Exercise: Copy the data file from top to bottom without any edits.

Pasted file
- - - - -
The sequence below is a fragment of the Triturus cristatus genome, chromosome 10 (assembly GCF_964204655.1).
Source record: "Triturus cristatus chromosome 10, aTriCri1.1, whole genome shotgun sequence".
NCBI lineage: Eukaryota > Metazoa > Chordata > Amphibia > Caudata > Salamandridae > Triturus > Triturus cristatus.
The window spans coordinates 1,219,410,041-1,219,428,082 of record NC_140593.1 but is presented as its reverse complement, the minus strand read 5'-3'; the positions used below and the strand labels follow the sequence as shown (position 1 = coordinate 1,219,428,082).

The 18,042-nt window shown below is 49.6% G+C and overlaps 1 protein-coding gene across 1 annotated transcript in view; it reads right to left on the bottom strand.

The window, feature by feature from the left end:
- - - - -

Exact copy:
The sequence below is a fragment of the Triturus cristatus genome, chromosome 10 (assembly GCF_964204655.1).
Source record: "Triturus cristatus chromosome 10, aTriCri1.1, whole genome shotgun sequence".
NCBI lineage: Eukaryota > Metazoa > Chordata > Amphibia > Caudata > Salamandridae > Triturus > Triturus cristatus.
The window spans coordinates 1,219,410,041-1,219,428,082 of record NC_140593.1 but is presented as its reverse complement, the minus strand read 5'-3'; the positions used below and the strand labels follow the sequence as shown (position 1 = coordinate 1,219,428,082).

The 18,042-nt window shown below is 49.6% G+C and overlaps 1 protein-coding gene across 1 annotated transcript in view; it reads right to left on the bottom strand.

The window, feature by feature from the left end: